Voice messaging - conversational gain or pain? | Eurasia Diary - ednews.net

11 December, Tuesday


Voice messaging - conversational gain or pain?

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Trawl through social media or simply have the misfortune to be friends with an early adopter of tech trends and you’ll see that the next big form of communication is upon us. It isn’t a brand new app or some strange semaphore. In some ways, it’s a throwback to the 1980s era of answering machines. “Voice messaging” – sending recorded voice messages to recipients using apps such as WhatsApp, Facebook Messenger and Telegram – is having a moment. Unlike with voicemail, there’s no opportunity for the recipient to pick up and chat, and you can mix voice messages in with regular chat messages. For those who haven’t yet had the pleasure of encountering them, here’s what you need to know.

1. Billions of people already use it every day

Voice messaging isn’t new – at least not in some parts of the world. “It’s a phenomenon that just hit our shores recently, but it’s been huge in China over the years,” says Dr Benjamin Cowan of University College Dublin’s school of information and communication studies. And Alex Hart, who works at a Chinese company with clients in the US and Europe, adds: “Most of our internal communication is done via WeChat.” The Chinese equivalent of WhatsApp has extensive support for voice messages. According to the company, 6.1bn of them were sent last year on its platform.

But that doesn’t mean it’s always convenient. Hart cites an example: he had a simple question for a colleague that could have been answered in a brief email. However, his workmate was on her way to work, so she sent a message. Two 30-second messages landed on Hart’s phone. “I had to convey specific information to a client, meaning I had to listen through several times to make sure I understood,” he says. “There’s no pause or rewind, so if I didn’t get it the first time – in my second language – I had to listen all the way through again.” What should have been a simple question took him 15 or 20 minutes.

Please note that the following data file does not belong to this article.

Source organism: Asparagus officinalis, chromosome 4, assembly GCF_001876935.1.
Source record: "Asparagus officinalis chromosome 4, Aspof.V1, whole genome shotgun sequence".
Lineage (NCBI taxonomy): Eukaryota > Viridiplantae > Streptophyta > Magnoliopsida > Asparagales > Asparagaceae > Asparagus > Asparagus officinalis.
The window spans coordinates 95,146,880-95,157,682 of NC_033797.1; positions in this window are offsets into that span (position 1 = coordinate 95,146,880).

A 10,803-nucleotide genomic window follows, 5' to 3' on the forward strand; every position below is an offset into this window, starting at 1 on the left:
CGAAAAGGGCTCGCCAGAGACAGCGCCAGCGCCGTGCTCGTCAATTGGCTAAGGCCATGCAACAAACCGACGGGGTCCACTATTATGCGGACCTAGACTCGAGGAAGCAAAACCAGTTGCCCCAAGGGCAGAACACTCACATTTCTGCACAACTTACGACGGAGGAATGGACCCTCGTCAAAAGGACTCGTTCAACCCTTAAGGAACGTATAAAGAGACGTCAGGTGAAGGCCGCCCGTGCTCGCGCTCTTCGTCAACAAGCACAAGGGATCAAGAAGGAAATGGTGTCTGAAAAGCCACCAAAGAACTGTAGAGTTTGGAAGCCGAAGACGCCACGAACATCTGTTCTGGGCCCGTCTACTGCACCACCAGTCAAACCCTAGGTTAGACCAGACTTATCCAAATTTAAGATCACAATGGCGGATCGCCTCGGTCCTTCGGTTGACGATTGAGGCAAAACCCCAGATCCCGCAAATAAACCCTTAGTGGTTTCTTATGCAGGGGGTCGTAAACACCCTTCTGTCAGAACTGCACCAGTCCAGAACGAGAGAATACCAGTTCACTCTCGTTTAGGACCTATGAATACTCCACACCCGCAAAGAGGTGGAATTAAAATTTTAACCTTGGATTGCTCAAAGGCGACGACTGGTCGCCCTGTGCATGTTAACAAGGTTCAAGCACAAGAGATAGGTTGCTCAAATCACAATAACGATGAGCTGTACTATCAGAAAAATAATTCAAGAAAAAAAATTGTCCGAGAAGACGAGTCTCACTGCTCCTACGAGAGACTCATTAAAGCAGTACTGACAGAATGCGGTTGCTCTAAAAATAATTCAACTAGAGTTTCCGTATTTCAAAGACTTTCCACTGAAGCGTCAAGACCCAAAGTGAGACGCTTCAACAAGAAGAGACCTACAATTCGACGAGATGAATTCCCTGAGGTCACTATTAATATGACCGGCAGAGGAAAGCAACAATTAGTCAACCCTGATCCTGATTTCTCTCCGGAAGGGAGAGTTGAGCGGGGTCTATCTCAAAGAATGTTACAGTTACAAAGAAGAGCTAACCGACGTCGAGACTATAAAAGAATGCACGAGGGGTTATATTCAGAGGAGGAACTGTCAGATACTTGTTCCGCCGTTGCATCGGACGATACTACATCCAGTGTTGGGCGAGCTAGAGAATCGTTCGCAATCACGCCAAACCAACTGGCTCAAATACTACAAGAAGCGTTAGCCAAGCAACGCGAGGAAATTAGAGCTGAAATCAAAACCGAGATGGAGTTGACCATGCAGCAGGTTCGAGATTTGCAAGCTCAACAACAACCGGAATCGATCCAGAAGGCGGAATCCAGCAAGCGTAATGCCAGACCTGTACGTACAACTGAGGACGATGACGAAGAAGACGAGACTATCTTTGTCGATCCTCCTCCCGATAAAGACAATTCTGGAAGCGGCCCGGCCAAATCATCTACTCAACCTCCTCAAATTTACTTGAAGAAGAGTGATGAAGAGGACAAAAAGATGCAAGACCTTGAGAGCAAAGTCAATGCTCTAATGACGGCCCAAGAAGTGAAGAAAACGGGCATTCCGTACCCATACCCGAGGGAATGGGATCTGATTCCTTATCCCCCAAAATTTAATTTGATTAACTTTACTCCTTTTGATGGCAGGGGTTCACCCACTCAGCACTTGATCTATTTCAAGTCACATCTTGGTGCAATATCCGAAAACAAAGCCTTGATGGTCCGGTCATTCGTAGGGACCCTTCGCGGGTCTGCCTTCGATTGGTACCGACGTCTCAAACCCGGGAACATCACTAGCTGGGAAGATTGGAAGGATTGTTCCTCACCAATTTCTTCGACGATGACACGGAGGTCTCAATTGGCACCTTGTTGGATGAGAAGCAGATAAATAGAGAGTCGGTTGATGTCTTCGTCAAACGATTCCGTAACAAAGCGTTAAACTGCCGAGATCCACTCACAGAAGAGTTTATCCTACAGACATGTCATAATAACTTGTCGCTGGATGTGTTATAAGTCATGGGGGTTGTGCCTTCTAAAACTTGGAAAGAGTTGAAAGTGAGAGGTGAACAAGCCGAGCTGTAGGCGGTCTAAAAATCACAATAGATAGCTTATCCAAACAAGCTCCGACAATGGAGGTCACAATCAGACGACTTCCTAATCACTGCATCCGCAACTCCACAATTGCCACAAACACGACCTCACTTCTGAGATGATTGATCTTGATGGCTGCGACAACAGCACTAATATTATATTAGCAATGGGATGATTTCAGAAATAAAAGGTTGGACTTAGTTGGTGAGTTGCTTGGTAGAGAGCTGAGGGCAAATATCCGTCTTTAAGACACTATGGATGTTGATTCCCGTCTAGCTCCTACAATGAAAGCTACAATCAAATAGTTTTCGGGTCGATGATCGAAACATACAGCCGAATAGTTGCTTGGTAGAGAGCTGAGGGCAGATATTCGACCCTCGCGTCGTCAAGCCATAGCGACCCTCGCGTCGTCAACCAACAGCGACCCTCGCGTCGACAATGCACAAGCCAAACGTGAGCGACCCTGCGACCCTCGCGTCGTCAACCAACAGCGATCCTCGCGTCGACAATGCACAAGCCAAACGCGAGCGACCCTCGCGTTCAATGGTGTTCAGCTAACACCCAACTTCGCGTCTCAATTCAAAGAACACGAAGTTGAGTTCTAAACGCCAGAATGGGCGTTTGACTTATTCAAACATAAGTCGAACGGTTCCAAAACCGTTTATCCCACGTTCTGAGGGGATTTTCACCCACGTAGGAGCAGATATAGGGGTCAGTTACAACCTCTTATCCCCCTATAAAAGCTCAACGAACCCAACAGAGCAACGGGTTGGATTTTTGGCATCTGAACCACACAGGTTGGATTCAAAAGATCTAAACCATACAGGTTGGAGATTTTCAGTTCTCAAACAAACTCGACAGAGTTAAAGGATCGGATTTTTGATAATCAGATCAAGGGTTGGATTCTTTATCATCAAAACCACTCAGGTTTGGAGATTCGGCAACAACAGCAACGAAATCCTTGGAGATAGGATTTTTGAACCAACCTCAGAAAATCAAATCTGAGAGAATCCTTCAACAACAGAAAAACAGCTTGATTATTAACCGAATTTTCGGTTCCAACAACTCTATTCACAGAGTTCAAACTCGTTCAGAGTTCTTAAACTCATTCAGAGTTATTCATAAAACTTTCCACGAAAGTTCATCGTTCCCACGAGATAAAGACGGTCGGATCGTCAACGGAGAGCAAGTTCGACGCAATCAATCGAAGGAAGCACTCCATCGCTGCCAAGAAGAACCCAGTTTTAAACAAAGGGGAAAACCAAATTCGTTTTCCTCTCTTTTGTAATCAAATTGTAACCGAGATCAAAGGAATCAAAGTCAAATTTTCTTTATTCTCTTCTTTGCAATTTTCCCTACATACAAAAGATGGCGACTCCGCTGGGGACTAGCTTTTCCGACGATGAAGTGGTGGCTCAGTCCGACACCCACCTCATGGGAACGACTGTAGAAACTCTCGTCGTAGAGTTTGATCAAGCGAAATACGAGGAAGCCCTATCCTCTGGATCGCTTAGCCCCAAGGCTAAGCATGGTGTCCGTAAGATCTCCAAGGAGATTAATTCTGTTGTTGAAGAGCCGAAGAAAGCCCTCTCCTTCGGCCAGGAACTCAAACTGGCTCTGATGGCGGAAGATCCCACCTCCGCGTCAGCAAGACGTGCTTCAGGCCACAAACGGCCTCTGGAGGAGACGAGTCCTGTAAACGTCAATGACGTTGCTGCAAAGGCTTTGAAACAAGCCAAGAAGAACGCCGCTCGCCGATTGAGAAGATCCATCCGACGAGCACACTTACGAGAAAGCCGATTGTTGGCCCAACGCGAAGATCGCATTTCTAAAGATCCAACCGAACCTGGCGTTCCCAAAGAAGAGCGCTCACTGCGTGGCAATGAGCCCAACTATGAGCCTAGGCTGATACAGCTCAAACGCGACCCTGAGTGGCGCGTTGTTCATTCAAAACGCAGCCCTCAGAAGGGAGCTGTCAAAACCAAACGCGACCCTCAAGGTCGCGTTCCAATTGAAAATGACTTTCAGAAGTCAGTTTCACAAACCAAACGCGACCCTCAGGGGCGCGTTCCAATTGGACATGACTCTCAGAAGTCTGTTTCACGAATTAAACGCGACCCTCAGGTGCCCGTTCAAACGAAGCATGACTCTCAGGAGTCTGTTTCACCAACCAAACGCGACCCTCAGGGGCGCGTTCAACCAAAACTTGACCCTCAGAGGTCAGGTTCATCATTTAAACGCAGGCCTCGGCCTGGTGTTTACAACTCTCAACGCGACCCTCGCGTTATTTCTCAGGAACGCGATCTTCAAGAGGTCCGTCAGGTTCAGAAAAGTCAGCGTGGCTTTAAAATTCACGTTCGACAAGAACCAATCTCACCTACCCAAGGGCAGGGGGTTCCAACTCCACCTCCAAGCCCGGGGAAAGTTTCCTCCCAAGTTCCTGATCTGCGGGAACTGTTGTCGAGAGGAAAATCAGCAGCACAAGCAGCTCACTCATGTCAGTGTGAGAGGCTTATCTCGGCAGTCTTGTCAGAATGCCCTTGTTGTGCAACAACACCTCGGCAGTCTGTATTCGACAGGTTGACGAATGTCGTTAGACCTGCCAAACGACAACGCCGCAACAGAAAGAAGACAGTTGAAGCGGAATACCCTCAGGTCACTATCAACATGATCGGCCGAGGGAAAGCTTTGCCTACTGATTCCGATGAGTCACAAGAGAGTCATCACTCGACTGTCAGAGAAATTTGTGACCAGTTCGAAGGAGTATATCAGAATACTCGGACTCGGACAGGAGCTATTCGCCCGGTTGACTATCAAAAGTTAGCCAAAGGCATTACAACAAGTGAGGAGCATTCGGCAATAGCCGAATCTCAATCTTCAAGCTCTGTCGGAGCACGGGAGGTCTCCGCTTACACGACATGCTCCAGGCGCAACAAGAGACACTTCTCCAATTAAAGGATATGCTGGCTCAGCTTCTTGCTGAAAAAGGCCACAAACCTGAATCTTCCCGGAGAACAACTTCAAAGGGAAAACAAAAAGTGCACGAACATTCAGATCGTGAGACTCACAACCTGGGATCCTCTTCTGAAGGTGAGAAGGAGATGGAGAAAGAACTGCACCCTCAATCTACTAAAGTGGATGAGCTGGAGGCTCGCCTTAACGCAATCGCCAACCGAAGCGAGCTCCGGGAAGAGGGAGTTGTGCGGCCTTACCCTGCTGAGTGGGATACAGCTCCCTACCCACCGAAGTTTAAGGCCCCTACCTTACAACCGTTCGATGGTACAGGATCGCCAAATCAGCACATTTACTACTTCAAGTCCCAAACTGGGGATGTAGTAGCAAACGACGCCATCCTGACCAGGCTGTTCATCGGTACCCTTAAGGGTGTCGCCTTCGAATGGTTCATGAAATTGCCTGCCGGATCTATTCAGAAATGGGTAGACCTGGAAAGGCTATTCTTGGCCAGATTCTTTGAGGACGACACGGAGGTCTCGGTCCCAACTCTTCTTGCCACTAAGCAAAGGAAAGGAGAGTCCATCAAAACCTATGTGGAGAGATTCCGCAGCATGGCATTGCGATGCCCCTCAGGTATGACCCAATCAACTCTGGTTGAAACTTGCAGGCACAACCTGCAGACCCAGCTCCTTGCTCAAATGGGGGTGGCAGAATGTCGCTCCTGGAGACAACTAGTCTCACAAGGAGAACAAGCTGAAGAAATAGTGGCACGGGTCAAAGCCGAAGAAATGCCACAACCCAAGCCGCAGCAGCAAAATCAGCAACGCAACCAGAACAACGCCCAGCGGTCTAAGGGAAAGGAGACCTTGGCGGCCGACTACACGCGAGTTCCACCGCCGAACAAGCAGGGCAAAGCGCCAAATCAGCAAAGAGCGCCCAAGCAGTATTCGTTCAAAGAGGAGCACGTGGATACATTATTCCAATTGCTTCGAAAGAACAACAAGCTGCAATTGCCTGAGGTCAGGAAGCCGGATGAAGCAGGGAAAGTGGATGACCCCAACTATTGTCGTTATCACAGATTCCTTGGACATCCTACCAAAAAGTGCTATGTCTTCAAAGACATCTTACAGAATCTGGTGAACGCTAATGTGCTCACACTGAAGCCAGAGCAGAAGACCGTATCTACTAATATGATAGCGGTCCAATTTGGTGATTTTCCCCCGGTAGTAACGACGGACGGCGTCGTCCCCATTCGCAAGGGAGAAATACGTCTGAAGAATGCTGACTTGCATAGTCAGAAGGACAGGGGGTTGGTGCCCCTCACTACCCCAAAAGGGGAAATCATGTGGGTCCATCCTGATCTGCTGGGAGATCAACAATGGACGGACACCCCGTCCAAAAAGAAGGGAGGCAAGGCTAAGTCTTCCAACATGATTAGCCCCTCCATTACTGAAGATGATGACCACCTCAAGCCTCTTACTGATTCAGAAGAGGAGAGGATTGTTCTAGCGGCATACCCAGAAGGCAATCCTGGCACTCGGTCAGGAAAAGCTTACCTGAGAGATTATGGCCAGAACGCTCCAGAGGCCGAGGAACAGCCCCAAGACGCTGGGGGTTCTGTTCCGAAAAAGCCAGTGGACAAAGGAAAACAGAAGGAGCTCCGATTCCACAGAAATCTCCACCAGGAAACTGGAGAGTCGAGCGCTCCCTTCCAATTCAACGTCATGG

2. It’s more convenient (for the sender)

Hart asked his colleague why she relied on voice messaging. “She said that with a call, you are totally occupied. If you send a voice message, you can still continue to use your phone, or do other things.”

It also helps convey tone better than bare text. “It gives an honest impression of what you’re wanting to say at the time,” says Cowan. “You can be more emotive and more spontaneous with it than text-based communication.” So far, so good.

“It’s very easy for the person sending,” Hart says. “Just done in a way that makes it much less convenient for the person receiving the message.”

“I think we see it as a bit of a hassle,” says Cowan. “We have to put our headphones in to listen to it.” The increasing prevalence of wireless headphones that are designed to be always worn may mitigate that. But there are other points of friction. We’ve become accustomed to scanning large amounts of text in a short period of time, and to parse the information within. “A voice message, you can’t scan very quickly,” says Cowan.

If a text pops up on your screen, you can quickly tell whether or not it’s urgent. If the only clue you have is a picture of an indistinct soundwave, you don’t know if that message needs your attention right away or can wait until you have a spare minute.

3. You never call any more…

Britons spent 148.6bn minutes making calls on their mobile phones last year, according to Ofcom, but that was 2.5 billion fewer minutes than in 2016. Calling is seen by some as an intrusion – forcing people to talk to you when they might not be ready or prepared. (There are, of course, arguments that sending a voice text is also problematic in that way , as we’ll come to in our etiquette primer in point five.)